This sort of analysis is no longer restricted to IT departments either. Using visual analytics tools, ministers, health practitioners and council staff would be able to quickly interrogate the data available to them, producing maps, graphs and tables to reveal patterns and emerging trends. This could be used to analyse anything from nationwide flu epidemics to local rubbish collection and disposal.
3. Detect and prevent fraud and error
The threat posed by fraud and error is extremely complex, with internal and external, accidental and organised attacks to combat. It's also costly. The National Fraud Authority (NFA) estimates fraud and error cost the public sector a massive £20.3 billion in 2011.
The NFA recently commended both HMRC and the DWP for their adoption of predictive analytics to fight fraud, and recommended that other government departments do the same. HMRC's Connect system enables it to identify potential tax fraud and criminal networks with greater speed and efficiency, while processing valid claims faster. In 2008/09, the Connect pilot system increased tax yield by 58 per cent (£572 million), a return on investment of 30:1. As a result, HMRC anticipates an ROI of around 1,000 per cent in just five years.
4. Usher in a new era of fast, evidence-based decision making
By unlocking and analysing the huge amounts of data in its possession, the government would be able to reveal previously unseen patterns, develop a true understanding of citizens' needs and put that knowledge to work through policies and local initiatives. Evidence-based decisions could be made almost instantaneously, allowing the government to create powerful insights and reliable "what-if" scenarios, which could be used for anything from calculating tax revenue and forecasting budgets to predicting policy outcomes in seconds, rather than days.
5. Get the most out of existing resources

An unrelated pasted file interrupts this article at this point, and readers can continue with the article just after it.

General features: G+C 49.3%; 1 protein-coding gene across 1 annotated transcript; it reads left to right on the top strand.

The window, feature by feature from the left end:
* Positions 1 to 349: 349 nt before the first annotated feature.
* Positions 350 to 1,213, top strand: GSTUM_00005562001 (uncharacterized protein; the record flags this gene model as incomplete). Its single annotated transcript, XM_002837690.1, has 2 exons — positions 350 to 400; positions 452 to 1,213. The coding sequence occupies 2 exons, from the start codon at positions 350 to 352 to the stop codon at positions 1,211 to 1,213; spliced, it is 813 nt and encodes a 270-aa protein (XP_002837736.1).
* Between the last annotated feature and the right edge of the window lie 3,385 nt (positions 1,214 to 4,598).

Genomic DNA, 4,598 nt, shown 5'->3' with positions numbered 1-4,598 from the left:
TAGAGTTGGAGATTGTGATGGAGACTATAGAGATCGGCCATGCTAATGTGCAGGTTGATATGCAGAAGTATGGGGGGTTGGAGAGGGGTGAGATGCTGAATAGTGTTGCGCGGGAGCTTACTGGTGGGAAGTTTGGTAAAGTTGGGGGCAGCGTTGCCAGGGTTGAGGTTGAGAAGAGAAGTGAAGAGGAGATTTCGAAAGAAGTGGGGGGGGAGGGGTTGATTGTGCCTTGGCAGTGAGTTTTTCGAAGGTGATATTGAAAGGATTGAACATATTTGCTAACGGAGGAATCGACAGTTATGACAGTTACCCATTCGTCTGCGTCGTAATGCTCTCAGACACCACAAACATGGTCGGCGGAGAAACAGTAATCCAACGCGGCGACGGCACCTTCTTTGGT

With continued spending cuts and increased pressure on performance, boosting productivity and revenues is high on the government agenda. Used properly, big data will enable the public sector to streamline services while focusing on the areas that will yield the best results, allowing it to get the most out of existing resources. This could mean anything from reviewing the government estate to identify where property could be consolidated or sold off, or using analytics to help identify where cost or effort would be most effectively used.
The Vehicle and Operator Services Agency (VOSA) is responsible for ensuring the roadworthiness of vehicles and the compliance of fleet operators. The agency worked with SAS to improve its data quality and integrate its databases. It now uses advanced analytics to identify the operators with the highest risk of non-compliance and target its enforcement resources accordingly.
Within a year, 15 per cent fewer investigations had yielded a 32 per cent higher prohibition rate. Revenue collection was up by 22 per cent, as was customer satisfaction. Furthermore, this intelligent approach contributed to a seven per cent drop in annual traffic accident casualties – the highest annual reduction since the Second World War.
SAS is the leader in business analytics software and services, and the largest independent vendor in the business intelligence market. Through innovative solutions, SAS helps customers at more than 60,000 sites improve performance and deliver value by making better decisions faster. Since 1976 SAS has been giving customers around the world